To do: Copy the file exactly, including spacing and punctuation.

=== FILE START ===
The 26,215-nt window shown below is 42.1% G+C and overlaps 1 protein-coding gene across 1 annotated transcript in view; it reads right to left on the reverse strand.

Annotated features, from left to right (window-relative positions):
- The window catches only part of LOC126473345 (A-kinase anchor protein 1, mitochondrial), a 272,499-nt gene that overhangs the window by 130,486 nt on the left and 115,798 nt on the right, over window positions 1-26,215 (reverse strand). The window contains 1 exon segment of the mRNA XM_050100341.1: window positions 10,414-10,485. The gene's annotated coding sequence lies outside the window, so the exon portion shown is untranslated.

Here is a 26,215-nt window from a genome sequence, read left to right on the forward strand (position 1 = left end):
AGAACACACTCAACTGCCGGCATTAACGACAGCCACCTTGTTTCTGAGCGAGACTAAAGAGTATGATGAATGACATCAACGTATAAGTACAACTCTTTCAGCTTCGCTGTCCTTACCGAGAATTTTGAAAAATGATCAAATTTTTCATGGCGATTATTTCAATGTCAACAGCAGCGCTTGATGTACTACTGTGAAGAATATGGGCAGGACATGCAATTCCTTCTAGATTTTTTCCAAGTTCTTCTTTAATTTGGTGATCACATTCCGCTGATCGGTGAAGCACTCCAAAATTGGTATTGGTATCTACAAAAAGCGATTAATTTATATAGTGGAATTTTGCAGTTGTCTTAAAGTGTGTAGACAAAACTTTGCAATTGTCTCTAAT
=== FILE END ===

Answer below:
The 26,215-nt window shown below is 42.1% G+C and overlaps 1 protein-coding gene across 1 annotated transcript in view; it reads right to left on the reverse strand.

Annotated features, from left to right (window-relative positions):
- The window catches only part of LOC126473345 (A-kinase anchor protein 1, mitochondrial), a 272,499-nt gene that overhangs the window by 130,486 nt on the left and 115,798 nt on the right, over window positions 1-26,215 (reverse strand). The window contains 1 exon segment of the mRNA XM_050100341.1: window positions 10,414-10,485. The gene's annotated coding sequence lies outside the window, so the exon portion shown is untranslated.

Here is a 26,215-nt window from a genome sequence, read left to right on the forward strand (position 1 = left end):
AGAACACACTCAACTGCCGGCATTAACGACAGCCACCTTGTTTCTGAGCGAGACTAAAGAGTATGATGAATGACATCAACGTATAAGTACAACTCTTTCAGCTTCGCTGTCCTTACCGAGAATTTTGAAAAATGATCAAATTTTTCATGGCGATTATTTCAATGTCAACAGCAGCGCTTGATGTACTACTGTGAAGAATATGGGCAGGACATGCAATTCCTTCTAGATTTTTTCCAAGTTCTTCTTTAATTTGGTGATCACATTCCGCTGATCGGTGAAGCACTCCAAAATTGGTATTGGTATCTACAAAAAGCGATTAATTTATATAGTGGAATTTTGCAGTTGTCTTAAAGTGTGTAGACAAAACTTTGCAATTGTCTCTAAT